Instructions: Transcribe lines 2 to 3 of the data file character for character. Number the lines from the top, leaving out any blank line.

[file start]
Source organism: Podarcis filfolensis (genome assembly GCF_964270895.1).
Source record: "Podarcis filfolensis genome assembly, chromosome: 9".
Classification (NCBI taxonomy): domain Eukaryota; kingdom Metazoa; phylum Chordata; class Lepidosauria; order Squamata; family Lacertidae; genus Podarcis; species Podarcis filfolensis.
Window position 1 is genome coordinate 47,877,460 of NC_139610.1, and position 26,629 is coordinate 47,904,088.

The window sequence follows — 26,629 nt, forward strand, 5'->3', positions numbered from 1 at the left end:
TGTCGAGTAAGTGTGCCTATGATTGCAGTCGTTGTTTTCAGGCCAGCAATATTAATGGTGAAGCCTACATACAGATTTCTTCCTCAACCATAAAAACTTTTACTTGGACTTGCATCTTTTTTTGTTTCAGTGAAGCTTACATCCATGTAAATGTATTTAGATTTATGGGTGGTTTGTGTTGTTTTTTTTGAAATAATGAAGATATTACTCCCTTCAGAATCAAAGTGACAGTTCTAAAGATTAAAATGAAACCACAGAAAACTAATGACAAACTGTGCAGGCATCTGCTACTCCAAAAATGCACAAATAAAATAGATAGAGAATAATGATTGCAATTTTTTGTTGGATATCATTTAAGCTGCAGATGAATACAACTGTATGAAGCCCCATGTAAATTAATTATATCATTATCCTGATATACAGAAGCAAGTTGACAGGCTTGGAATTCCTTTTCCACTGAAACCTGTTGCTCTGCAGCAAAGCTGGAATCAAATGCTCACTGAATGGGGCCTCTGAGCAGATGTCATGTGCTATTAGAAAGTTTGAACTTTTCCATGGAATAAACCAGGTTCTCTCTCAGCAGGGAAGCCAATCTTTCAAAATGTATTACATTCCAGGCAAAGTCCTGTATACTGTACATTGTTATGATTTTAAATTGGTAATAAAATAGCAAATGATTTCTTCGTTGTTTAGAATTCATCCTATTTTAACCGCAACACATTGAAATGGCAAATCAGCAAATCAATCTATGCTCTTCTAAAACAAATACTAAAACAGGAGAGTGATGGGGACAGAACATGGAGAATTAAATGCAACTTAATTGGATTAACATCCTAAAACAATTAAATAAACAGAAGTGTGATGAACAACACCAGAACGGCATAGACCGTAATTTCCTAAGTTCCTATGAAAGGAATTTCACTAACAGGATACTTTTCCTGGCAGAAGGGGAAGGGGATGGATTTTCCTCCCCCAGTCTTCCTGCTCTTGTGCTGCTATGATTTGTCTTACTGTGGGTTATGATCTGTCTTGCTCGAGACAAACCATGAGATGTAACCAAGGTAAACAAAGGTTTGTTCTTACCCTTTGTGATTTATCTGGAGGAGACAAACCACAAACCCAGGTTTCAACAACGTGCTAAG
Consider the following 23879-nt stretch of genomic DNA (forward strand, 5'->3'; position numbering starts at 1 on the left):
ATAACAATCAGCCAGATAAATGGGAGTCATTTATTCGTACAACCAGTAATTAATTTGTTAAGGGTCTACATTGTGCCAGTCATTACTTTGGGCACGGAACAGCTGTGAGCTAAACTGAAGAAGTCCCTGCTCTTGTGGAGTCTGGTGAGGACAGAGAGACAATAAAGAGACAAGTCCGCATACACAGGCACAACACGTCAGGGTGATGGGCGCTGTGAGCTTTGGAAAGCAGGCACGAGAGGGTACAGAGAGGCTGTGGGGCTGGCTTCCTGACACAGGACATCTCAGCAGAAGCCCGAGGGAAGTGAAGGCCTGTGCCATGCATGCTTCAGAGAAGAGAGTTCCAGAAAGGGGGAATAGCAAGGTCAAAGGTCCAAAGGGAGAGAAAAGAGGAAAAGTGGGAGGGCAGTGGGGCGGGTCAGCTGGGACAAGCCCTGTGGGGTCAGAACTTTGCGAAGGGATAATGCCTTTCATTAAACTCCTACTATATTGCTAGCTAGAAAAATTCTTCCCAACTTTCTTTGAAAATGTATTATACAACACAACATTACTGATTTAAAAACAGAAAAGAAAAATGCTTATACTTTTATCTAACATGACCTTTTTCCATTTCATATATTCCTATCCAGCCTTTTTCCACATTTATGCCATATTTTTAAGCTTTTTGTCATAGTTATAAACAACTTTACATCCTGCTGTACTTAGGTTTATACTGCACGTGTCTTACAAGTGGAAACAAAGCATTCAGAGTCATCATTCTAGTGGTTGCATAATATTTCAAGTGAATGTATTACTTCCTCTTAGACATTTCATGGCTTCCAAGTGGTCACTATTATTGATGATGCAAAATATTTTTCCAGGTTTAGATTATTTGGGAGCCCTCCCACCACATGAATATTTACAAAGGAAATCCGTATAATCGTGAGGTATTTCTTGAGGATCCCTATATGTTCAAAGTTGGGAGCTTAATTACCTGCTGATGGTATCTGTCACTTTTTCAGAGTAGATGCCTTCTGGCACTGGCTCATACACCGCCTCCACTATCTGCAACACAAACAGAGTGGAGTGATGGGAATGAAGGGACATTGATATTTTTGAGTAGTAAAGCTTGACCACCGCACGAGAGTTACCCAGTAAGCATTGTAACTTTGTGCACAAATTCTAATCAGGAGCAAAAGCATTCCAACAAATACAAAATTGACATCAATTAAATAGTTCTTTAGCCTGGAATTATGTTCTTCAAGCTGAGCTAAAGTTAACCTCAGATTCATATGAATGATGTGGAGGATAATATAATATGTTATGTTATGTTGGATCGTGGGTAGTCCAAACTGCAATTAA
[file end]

Source record: "Podarcis filfolensis genome assembly, chromosome: 9".
Classification (NCBI taxonomy): domain Eukaryota; kingdom Metazoa; phylum Chordata; class Lepidosauria; order Squamata; family Lacertidae; genus Podarcis; species Podarcis filfolensis.